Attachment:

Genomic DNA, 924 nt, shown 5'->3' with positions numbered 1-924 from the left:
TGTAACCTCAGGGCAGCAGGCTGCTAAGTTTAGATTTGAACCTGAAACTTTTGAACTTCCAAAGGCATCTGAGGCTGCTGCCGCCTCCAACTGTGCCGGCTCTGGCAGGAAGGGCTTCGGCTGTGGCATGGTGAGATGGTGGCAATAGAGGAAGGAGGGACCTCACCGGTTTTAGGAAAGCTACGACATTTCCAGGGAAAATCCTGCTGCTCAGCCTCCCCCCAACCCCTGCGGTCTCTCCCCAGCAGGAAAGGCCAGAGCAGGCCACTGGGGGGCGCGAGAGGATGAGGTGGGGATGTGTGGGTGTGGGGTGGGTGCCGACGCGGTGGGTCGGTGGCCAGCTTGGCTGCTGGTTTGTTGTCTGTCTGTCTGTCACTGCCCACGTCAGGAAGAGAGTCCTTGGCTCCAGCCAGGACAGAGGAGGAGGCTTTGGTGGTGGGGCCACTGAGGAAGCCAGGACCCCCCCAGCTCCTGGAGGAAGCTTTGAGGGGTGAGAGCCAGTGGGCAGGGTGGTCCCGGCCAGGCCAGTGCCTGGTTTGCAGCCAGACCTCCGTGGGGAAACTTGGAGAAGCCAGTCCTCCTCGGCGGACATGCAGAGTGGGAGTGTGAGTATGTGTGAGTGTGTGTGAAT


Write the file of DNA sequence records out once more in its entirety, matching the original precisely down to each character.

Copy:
Genomic DNA, 924 nt, shown 5'->3' with positions numbered 1-924 from the left:
TGTAACCTCAGGGCAGCAGGCTGCTAAGTTTAGATTTGAACCTGAAACTTTTGAACTTCCAAAGGCATCTGAGGCTGCTGCCGCCTCCAACTGTGCCGGCTCTGGCAGGAAGGGCTTCGGCTGTGGCATGGTGAGATGGTGGCAATAGAGGAAGGAGGGACCTCACCGGTTTTAGGAAAGCTACGACATTTCCAGGGAAAATCCTGCTGCTCAGCCTCCCCCCAACCCCTGCGGTCTCTCCCCAGCAGGAAAGGCCAGAGCAGGCCACTGGGGGGCGCGAGAGGATGAGGTGGGGATGTGTGGGTGTGGGGTGGGTGCCGACGCGGTGGGTCGGTGGCCAGCTTGGCTGCTGGTTTGTTGTCTGTCTGTCTGTCACTGCCCACGTCAGGAAGAGAGTCCTTGGCTCCAGCCAGGACAGAGGAGGAGGCTTTGGTGGTGGGGCCACTGAGGAAGCCAGGACCCCCCCAGCTCCTGGAGGAAGCTTTGAGGGGTGAGAGCCAGTGGGCAGGGTGGTCCCGGCCAGGCCAGTGCCTGGTTTGCAGCCAGACCTCCGTGGGGAAACTTGGAGAAGCCAGTCCTCCTCGGCGGACATGCAGAGTGGGAGTGTGAGTATGTGTGAGTGTGTGTGAAT